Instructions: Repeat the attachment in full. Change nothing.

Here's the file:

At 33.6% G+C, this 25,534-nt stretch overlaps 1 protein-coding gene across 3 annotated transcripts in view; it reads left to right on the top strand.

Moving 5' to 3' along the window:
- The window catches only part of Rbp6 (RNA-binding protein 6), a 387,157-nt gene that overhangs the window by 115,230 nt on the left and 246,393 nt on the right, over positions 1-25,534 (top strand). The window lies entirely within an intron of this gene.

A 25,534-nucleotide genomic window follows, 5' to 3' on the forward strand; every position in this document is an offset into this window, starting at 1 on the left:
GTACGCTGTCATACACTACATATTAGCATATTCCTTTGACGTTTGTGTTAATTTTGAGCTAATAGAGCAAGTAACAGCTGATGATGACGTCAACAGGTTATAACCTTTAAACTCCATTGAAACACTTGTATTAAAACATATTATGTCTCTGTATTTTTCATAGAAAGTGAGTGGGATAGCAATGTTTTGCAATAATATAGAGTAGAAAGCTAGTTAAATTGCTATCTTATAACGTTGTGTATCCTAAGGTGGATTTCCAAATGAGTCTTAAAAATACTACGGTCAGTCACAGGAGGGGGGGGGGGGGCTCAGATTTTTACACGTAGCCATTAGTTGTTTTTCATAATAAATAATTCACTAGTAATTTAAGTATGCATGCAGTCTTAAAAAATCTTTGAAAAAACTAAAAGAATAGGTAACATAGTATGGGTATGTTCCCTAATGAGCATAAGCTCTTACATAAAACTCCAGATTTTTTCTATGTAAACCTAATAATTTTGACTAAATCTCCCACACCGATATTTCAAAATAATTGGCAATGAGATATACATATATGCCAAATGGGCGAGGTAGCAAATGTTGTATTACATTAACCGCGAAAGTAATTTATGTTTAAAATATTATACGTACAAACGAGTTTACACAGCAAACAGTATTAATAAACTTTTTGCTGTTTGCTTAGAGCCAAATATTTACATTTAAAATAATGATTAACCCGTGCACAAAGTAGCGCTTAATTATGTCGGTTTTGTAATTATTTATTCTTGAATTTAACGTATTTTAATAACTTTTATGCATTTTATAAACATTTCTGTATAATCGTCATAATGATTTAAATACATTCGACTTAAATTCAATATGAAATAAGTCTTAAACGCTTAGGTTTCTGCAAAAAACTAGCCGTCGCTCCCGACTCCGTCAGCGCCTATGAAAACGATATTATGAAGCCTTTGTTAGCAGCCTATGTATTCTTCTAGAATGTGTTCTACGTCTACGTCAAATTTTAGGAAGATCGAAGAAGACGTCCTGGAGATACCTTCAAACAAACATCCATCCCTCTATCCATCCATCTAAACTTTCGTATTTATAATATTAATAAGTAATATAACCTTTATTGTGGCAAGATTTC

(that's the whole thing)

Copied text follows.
At 33.6% G+C, this 25,534-nt stretch overlaps 1 protein-coding gene across 3 annotated transcripts in view; it reads left to right on the top strand.

Moving 5' to 3' along the window:
- The window catches only part of Rbp6 (RNA-binding protein 6), a 387,157-nt gene that overhangs the window by 115,230 nt on the left and 246,393 nt on the right, over positions 1-25,534 (top strand). The window lies entirely within an intron of this gene.

A 25,534-nucleotide genomic window follows, 5' to 3' on the forward strand; every position in this document is an offset into this window, starting at 1 on the left:
GTACGCTGTCATACACTACATATTAGCATATTCCTTTGACGTTTGTGTTAATTTTGAGCTAATAGAGCAAGTAACAGCTGATGATGACGTCAACAGGTTATAACCTTTAAACTCCATTGAAACACTTGTATTAAAACATATTATGTCTCTGTATTTTTCATAGAAAGTGAGTGGGATAGCAATGTTTTGCAATAATATAGAGTAGAAAGCTAGTTAAATTGCTATCTTATAACGTTGTGTATCCTAAGGTGGATTTCCAAATGAGTCTTAAAAATACTACGGTCAGTCACAGGAGGGGGGGGGGGGGCTCAGATTTTTACACGTAGCCATTAGTTGTTTTTCATAATAAATAATTCACTAGTAATTTAAGTATGCATGCAGTCTTAAAAAATCTTTGAAAAAACTAAAAGAATAGGTAACATAGTATGGGTATGTTCCCTAATGAGCATAAGCTCTTACATAAAACTCCAGATTTTTTCTATGTAAACCTAATAATTTTGACTAAATCTCCCACACCGATATTTCAAAATAATTGGCAATGAGATATACATATATGCCAAATGGGCGAGGTAGCAAATGTTGTATTACATTAACCGCGAAAGTAATTTATGTTTAAAATATTATACGTACAAACGAGTTTACACAGCAAACAGTATTAATAAACTTTTTGCTGTTTGCTTAGAGCCAAATATTTACATTTAAAATAATGATTAACCCGTGCACAAAGTAGCGCTTAATTATGTCGGTTTTGTAATTATTTATTCTTGAATTTAACGTATTTTAATAACTTTTATGCATTTTATAAACATTTCTGTATAATCGTCATAATGATTTAAATACATTCGACTTAAATTCAATATGAAATAAGTCTTAAACGCTTAGGTTTCTGCAAAAAACTAGCCGTCGCTCCCGACTCCGTCAGCGCCTATGAAAACGATATTATGAAGCCTTTGTTAGCAGCCTATGTATTCTTCTAGAATGTGTTCTACGTCTACGTCAAATTTTAGGAAGATCGAAGAAGACGTCCTGGAGATACCTTCAAACAAACATCCATCCCTCTATCCATCCATCTAAACTTTCGTATTTATAATATTAATAAGTAATATAACCTTTATTGTGGCAAGATTTC